SAN FRANCISCO (Reuters) - Uber Technologies Inc [UBER.UL] co-founder Travis Kalanick said he had appointed two new directors, a surprise move that publicly reignited a board battle over the role of the ousted former chief executive.
Kalanick’s move on Friday sought to pre-empt a move by new Chief Executive Dara Khosrowshahi to restructure the board and gain greater control, a person familiar with the co-founder’s decision said.
Uber said in a statement on Friday the company was surprised by Kalanick’s action.
Company investors are divided over whether Kalanick should remain on the board and whether he should be allowed to name two other directors.
Benchmark Capital, which had pressured Kalanick to resign as CEO in the wake of several governance scandals, did not respond to a request for comment.
Khosrowshahi is scrambling to portray Uber as a reformed company that is turning a page on concerns including sexual harassment claims and a U.S. bribery probe. Investors have described diluting Kalanick’s power as a necessary step on the path to making amends.
Kalanick, still one of the largest shareholders, said in a statement he had appointed former Xerox Chief Executive Ursula Burns and former Merrill Lynch Chief Executive John Thain as directors.
“I am appointing these seats now in light of a recent board proposal to dramatically restructure the board and significantly alter the company’s voting rights. It is therefore essential that the full board be in place for proper deliberation to occur, especially with such experienced board members as Ursula and John,” he said. He did not specify the proposals he opposed.
Uber had nine directors before Kalanick’s Friday appointments. The person familiar with the matter said that Kalanick acted after Khosrowshahi had outlined a plan to directors, which is scheduled to be voted on October 3, that would give him control of four board seats in addition to his own on a panel that now has 11 directors.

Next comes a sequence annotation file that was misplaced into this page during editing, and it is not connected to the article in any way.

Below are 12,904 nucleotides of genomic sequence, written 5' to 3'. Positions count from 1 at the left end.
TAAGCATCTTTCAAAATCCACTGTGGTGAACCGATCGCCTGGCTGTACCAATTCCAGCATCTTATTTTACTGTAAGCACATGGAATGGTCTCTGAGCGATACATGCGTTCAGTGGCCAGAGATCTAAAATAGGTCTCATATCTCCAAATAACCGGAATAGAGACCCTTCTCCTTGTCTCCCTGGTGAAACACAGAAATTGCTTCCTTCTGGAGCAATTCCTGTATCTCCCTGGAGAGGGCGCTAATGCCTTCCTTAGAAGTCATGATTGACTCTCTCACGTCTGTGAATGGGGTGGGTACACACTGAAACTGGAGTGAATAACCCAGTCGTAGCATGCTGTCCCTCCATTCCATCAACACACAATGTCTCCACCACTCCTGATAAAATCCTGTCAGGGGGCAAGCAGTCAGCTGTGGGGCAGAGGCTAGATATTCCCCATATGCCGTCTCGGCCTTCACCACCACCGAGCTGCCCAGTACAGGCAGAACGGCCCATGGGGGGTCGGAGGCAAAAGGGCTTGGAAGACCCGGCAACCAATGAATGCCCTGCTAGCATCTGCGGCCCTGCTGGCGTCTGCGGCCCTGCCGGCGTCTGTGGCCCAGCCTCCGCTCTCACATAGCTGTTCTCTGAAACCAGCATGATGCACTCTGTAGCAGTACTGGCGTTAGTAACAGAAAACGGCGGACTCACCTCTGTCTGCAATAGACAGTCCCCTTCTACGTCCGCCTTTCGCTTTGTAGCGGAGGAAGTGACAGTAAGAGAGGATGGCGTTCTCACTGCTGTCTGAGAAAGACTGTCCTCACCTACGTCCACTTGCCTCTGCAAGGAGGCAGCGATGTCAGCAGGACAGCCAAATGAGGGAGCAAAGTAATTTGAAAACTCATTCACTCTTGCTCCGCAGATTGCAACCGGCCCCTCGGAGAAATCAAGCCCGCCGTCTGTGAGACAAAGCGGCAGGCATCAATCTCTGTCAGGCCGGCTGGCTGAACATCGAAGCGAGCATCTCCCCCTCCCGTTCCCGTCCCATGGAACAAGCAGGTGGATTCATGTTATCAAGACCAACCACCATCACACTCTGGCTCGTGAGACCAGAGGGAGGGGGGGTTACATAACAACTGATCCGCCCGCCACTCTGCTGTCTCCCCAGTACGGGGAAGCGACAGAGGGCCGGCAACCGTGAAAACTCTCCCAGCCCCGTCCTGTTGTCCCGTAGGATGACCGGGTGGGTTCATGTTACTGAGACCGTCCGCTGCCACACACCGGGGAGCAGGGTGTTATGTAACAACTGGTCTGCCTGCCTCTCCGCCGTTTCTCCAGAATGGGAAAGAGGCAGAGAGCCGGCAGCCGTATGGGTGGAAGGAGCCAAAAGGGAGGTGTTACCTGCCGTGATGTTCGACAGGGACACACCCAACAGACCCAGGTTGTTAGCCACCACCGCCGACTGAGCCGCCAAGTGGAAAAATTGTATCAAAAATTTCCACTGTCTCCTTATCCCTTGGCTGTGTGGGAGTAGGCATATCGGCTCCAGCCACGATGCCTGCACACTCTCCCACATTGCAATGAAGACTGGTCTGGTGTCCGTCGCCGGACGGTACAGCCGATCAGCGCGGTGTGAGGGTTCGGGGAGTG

Khosrowshahi’s plan calls for transferring one of the two Kalanick-controlled positions to SoftBank Group Corp, which is considering an investment in Uber, the source said. Khosrowshahi effectively could put a person of his choosing in the other seat, as well as three other existing ones, according to the source. A third of directors also would be elected each year under the plan.
Uber did not respond on Saturday to a request to comment about the Khosrowshahi plan. But the company said earlier in a statement that Kalanick’s appointments were a “complete surprise” to Uber and its board. “That is precisely why we are working to put in place world-class governance to ensure that we are building a company every employee and shareholder can be proud of,” the statement said.
Yucaipa Companies managing partner Ron Burkle, an investor who has supported Kalanick, praised Burns and Thain as “smart, high-quality people.”
Division among Uber investors exploded in public in August, when Benchmark Capital filed a lawsuit to force Kalanick off the board and rescind his ability to fill two other seats on the panel, accusing him of concealing a range of misdeeds. Yucaipa and other Uber investors defended Kalanick and asked Benchmark to divest its own shares and step down from the board.
A Delaware judge later that month stayed the Benchmark lawsuit and sent it to arbitration, pushing the dispute out of public view and delivering Kalanick a victory.
Kalanick’s action on Friday could be subject to a new legal challenge. Benchmark or other Uber investors could attempt to block the appointments by asking the Delaware judge to issue a so-called “status-quo order.” The judge last month did not grant such a request.
Kalanick’s lawyer at the time told the court that Kalanick had not rushed to fill the seats. The New York Times also quoted Kalanick’s lawyer as telling the court Kalanick had the power to fill the seats under the pre-arbitration “status quo.”
Reporting by Liana B. Baker and Paresh Dave; Writing by Peter Henderson; Editing by David Gregorio and Lisa Shumaker